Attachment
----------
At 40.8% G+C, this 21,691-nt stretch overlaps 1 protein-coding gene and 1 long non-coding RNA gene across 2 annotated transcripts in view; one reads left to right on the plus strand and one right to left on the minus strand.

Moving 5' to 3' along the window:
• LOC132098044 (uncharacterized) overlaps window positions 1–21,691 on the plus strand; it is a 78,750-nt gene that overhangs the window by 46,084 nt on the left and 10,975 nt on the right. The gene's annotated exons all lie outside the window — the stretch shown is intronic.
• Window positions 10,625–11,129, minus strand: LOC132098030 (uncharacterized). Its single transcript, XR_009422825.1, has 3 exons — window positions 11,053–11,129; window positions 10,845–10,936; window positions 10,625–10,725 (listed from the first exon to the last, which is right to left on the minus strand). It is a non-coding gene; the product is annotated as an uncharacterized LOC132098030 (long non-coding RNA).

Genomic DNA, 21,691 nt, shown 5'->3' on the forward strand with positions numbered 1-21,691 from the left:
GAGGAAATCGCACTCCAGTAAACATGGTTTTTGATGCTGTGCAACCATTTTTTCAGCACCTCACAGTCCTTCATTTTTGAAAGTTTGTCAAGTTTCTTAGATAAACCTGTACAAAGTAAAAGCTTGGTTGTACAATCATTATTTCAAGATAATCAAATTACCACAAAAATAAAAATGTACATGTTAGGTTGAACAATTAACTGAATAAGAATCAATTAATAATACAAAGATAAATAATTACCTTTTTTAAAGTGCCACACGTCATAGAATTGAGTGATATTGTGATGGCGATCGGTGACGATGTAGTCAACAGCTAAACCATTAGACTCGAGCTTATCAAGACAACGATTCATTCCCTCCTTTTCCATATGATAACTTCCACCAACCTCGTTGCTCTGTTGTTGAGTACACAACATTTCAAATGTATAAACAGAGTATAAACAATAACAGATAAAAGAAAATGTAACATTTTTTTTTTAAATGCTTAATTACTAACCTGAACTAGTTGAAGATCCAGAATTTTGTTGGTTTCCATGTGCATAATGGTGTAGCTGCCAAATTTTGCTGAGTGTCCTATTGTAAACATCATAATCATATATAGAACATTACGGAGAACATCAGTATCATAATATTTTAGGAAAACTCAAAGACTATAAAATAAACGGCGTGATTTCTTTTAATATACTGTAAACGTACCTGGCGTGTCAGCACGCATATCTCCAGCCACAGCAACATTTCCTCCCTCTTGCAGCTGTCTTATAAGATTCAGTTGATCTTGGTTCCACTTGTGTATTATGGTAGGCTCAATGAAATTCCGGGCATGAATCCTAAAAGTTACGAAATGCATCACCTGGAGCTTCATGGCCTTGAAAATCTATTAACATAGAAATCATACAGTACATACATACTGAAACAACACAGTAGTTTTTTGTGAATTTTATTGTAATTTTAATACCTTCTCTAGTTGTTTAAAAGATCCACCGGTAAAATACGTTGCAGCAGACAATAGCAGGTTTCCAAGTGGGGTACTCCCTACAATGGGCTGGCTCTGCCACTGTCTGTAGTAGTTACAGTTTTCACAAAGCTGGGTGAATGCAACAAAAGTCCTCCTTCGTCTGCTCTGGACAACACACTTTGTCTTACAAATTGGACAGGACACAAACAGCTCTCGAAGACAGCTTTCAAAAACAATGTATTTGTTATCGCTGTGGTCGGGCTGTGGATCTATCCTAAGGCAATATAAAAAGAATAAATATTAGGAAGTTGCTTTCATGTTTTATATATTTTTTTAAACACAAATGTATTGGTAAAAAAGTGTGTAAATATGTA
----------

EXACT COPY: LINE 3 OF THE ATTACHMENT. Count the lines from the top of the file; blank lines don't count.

• LOC132098044 (uncharacterized) overlaps window positions 1–21,691 on the plus strand; it is a 78,750-nt gene that overhangs the window by 46,084 nt on the left and 10,975 nt on the right. The gene's annotated exons all lie outside the window — the stretch shown is intronic.